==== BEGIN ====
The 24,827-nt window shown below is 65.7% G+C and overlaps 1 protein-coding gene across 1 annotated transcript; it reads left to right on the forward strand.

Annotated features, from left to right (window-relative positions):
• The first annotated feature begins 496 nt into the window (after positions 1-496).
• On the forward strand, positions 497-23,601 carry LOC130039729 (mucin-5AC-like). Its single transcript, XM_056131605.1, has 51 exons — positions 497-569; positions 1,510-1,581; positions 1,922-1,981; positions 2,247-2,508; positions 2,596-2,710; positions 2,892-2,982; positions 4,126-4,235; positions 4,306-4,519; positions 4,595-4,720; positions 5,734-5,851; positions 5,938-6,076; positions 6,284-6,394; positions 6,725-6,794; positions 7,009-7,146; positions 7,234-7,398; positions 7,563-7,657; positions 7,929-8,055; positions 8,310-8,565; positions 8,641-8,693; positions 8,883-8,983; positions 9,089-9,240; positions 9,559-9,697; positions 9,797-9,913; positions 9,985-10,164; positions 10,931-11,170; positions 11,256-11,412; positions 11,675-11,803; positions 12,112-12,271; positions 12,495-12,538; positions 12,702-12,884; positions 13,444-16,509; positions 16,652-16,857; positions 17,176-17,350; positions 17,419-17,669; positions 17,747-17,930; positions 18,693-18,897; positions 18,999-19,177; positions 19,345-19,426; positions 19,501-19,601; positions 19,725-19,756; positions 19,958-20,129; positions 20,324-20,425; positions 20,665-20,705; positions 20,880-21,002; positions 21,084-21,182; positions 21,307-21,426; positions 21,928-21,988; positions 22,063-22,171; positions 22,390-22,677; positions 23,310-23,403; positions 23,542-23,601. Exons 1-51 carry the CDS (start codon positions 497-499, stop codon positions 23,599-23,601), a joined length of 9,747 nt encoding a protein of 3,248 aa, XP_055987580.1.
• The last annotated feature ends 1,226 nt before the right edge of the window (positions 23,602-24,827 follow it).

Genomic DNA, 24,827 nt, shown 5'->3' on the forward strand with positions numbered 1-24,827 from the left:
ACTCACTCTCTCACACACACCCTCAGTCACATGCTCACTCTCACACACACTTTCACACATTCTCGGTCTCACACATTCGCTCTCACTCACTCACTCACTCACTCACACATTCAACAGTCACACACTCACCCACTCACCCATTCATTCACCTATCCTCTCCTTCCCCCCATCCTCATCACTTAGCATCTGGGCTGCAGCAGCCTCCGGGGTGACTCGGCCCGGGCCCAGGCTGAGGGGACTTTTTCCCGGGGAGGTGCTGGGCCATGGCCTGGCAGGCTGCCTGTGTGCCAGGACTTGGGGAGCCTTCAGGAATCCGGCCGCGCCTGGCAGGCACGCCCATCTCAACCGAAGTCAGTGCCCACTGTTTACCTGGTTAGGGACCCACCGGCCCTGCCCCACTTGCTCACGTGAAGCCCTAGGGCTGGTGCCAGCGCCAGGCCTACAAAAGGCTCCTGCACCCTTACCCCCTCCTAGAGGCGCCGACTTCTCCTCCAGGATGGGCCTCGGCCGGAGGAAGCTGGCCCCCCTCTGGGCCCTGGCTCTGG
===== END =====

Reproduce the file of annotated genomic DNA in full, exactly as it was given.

The 24,827-nt window shown below is 65.7% G+C and overlaps 1 protein-coding gene across 1 annotated transcript; it reads left to right on the forward strand.

Annotated features, from left to right (window-relative positions):
• The first annotated feature begins 496 nt into the window (after positions 1-496).
• On the forward strand, positions 497-23,601 carry LOC130039729 (mucin-5AC-like). Its single transcript, XM_056131605.1, has 51 exons — positions 497-569; positions 1,510-1,581; positions 1,922-1,981; positions 2,247-2,508; positions 2,596-2,710; positions 2,892-2,982; positions 4,126-4,235; positions 4,306-4,519; positions 4,595-4,720; positions 5,734-5,851; positions 5,938-6,076; positions 6,284-6,394; positions 6,725-6,794; positions 7,009-7,146; positions 7,234-7,398; positions 7,563-7,657; positions 7,929-8,055; positions 8,310-8,565; positions 8,641-8,693; positions 8,883-8,983; positions 9,089-9,240; positions 9,559-9,697; positions 9,797-9,913; positions 9,985-10,164; positions 10,931-11,170; positions 11,256-11,412; positions 11,675-11,803; positions 12,112-12,271; positions 12,495-12,538; positions 12,702-12,884; positions 13,444-16,509; positions 16,652-16,857; positions 17,176-17,350; positions 17,419-17,669; positions 17,747-17,930; positions 18,693-18,897; positions 18,999-19,177; positions 19,345-19,426; positions 19,501-19,601; positions 19,725-19,756; positions 19,958-20,129; positions 20,324-20,425; positions 20,665-20,705; positions 20,880-21,002; positions 21,084-21,182; positions 21,307-21,426; positions 21,928-21,988; positions 22,063-22,171; positions 22,390-22,677; positions 23,310-23,403; positions 23,542-23,601. Exons 1-51 carry the CDS (start codon positions 497-499, stop codon positions 23,599-23,601), a joined length of 9,747 nt encoding a protein of 3,248 aa, XP_055987580.1.
• The last annotated feature ends 1,226 nt before the right edge of the window (positions 23,602-24,827 follow it).

Genomic DNA, 24,827 nt, shown 5'->3' on the forward strand with positions numbered 1-24,827 from the left:
ACTCACTCTCTCACACACACCCTCAGTCACATGCTCACTCTCACACACACTTTCACACATTCTCGGTCTCACACATTCGCTCTCACTCACTCACTCACTCACTCACACATTCAACAGTCACACACTCACCCACTCACCCATTCATTCACCTATCCTCTCCTTCCCCCCATCCTCATCACTTAGCATCTGGGCTGCAGCAGCCTCCGGGGTGACTCGGCCCGGGCCCAGGCTGAGGGGACTTTTTCCCGGGGAGGTGCTGGGCCATGGCCTGGCAGGCTGCCTGTGTGCCAGGACTTGGGGAGCCTTCAGGAATCCGGCCGCGCCTGGCAGGCACGCCCATCTCAACCGAAGTCAGTGCCCACTGTTTACCTGGTTAGGGACCCACCGGCCCTGCCCCACTTGCTCACGTGAAGCCCTAGGGCTGGTGCCAGCGCCAGGCCTACAAAAGGCTCCTGCACCCTTACCCCCTCCTAGAGGCGCCGACTTCTCCTCCAGGATGGGCCTCGGCCGGAGGAAGCTGGCCCCCCTCTGGGCCCTGGCTCTGG